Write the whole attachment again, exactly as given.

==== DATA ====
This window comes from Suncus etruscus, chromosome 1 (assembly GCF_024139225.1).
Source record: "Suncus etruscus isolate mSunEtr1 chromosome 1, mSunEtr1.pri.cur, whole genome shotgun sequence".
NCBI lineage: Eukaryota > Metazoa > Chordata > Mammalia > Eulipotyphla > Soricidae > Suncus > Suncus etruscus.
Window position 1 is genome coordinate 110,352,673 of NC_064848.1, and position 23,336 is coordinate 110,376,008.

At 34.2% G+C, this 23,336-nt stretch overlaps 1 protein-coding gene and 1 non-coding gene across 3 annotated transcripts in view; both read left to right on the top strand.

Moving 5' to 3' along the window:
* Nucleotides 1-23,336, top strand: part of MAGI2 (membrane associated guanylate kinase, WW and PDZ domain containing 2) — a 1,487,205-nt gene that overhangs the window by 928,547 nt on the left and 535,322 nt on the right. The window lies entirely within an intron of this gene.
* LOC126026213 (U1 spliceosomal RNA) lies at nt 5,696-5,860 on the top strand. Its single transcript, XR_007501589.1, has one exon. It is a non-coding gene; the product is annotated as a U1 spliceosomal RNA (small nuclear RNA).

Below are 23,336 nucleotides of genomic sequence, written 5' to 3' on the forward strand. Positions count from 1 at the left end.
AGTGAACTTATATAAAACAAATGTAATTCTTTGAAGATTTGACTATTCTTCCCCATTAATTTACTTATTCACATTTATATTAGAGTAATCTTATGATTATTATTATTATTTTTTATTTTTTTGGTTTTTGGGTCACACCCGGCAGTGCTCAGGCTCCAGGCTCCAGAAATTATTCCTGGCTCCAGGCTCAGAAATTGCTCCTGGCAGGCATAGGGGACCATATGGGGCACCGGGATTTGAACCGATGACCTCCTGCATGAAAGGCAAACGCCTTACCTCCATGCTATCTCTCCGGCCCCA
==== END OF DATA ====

This window comes from Suncus etruscus, chromosome 1 (assembly GCF_024139225.1).
Source record: "Suncus etruscus isolate mSunEtr1 chromosome 1, mSunEtr1.pri.cur, whole genome shotgun sequence".
NCBI lineage: Eukaryota > Metazoa > Chordata > Mammalia > Eulipotyphla > Soricidae > Suncus > Suncus etruscus.
Window position 1 is genome coordinate 110,352,673 of NC_064848.1, and position 23,336 is coordinate 110,376,008.

At 34.2% G+C, this 23,336-nt stretch overlaps 1 protein-coding gene and 1 non-coding gene across 3 annotated transcripts in view; both read left to right on the top strand.

Moving 5' to 3' along the window:
* Nucleotides 1-23,336, top strand: part of MAGI2 (membrane associated guanylate kinase, WW and PDZ domain containing 2) — a 1,487,205-nt gene that overhangs the window by 928,547 nt on the left and 535,322 nt on the right. The window lies entirely within an intron of this gene.
* LOC126026213 (U1 spliceosomal RNA) lies at nt 5,696-5,860 on the top strand. Its single transcript, XR_007501589.1, has one exon. It is a non-coding gene; the product is annotated as a U1 spliceosomal RNA (small nuclear RNA).

Below are 23,336 nucleotides of genomic sequence, written 5' to 3' on the forward strand. Positions count from 1 at the left end.
AGTGAACTTATATAAAACAAATGTAATTCTTTGAAGATTTGACTATTCTTCCCCATTAATTTACTTATTCACATTTATATTAGAGTAATCTTATGATTATTATTATTATTTTTTATTTTTTTGGTTTTTGGGTCACACCCGGCAGTGCTCAGGCTCCAGGCTCCAGAAATTATTCCTGGCTCCAGGCTCAGAAATTGCTCCTGGCAGGCATAGGGGACCATATGGGGCACCGGGATTTGAACCGATGACCTCCTGCATGAAAGGCAAACGCCTTACCTCCATGCTATCTCTCCGGCCCCA